Mentions: Over the 10 years of the study, the active file of PtHIV increased constantly from 147 patients in 2002 to 3684 patients in 2012. The median number of new cases per year was 695 [IQR: 145–979] and the number of news patients diagnosed yearly is reported in the Fig 1. The male/female ratio remained stable with a mean of 71.1% women and 28.9% men (Fig 1). Similarly, age also remained stable with a median age of 38.4 years [IQR: 31–44 years]; however, there was a trend towards older age in men (43 years; IQR: 37–48 years) than in women [36.6 years; IQR: 30–42 years] p<10–4. Seropositivity to HIV mainly concerned patients aged 15-45-years (78.2%) (only 21.8% of those >45 years).


The Day-Hospital of the University Hospital, Bobo Dioulasso: An Example of Optimized HIV Management in Southern Burkina Faso.

Chas J, Hema A, Slama L, Kabore NF, Lescure FX, Fontaine C, Pialoux G, Sawadogo A - PLoS ONE (2015)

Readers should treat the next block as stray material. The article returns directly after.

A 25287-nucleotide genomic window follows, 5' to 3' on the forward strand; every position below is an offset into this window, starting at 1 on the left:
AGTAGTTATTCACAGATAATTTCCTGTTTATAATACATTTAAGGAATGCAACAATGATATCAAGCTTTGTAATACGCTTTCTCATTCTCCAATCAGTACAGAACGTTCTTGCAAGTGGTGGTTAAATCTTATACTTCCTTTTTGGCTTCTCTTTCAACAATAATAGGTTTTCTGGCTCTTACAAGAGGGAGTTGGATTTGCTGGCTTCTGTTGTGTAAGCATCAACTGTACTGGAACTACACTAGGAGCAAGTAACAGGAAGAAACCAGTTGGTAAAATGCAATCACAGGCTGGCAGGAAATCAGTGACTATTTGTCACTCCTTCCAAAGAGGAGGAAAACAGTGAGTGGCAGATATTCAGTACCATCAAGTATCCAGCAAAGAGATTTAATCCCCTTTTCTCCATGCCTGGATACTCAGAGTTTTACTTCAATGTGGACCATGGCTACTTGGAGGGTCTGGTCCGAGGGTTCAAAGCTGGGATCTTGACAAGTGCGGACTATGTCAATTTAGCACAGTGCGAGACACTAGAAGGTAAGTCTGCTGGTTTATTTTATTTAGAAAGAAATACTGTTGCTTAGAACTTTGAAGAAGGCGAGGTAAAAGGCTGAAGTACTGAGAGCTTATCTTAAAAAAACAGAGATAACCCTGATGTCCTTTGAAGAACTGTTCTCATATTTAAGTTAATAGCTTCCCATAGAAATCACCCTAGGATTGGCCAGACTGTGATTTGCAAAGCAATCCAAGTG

Socio-demographic characteristics of the study population.
© Copyright Policy
Related In: Results  -  Collection

License
Show All Figures
getmorefigures.php?uid=PMC4430172&req=5

pone.0125588.g001: Socio-demographic characteristics of the study population.
Mentions: Over the 10 years of the study, the active file of PtHIV increased constantly from 147 patients in 2002 to 3684 patients in 2012. The median number of new cases per year was 695 [IQR: 145–979] and the number of news patients diagnosed yearly is reported in the Fig 1. The male/female ratio remained stable with a mean of 71.1% women and 28.9% men (Fig 1). Similarly, age also remained stable with a median age of 38.4 years [IQR: 31–44 years]; however, there was a trend towards older age in men (43 years; IQR: 37–48 years) than in women [36.6 years; IQR: 30–42 years] p<10–4. Seropositivity to HIV mainly concerned patients aged 15-45-years (78.2%) (only 21.8% of those >45 years).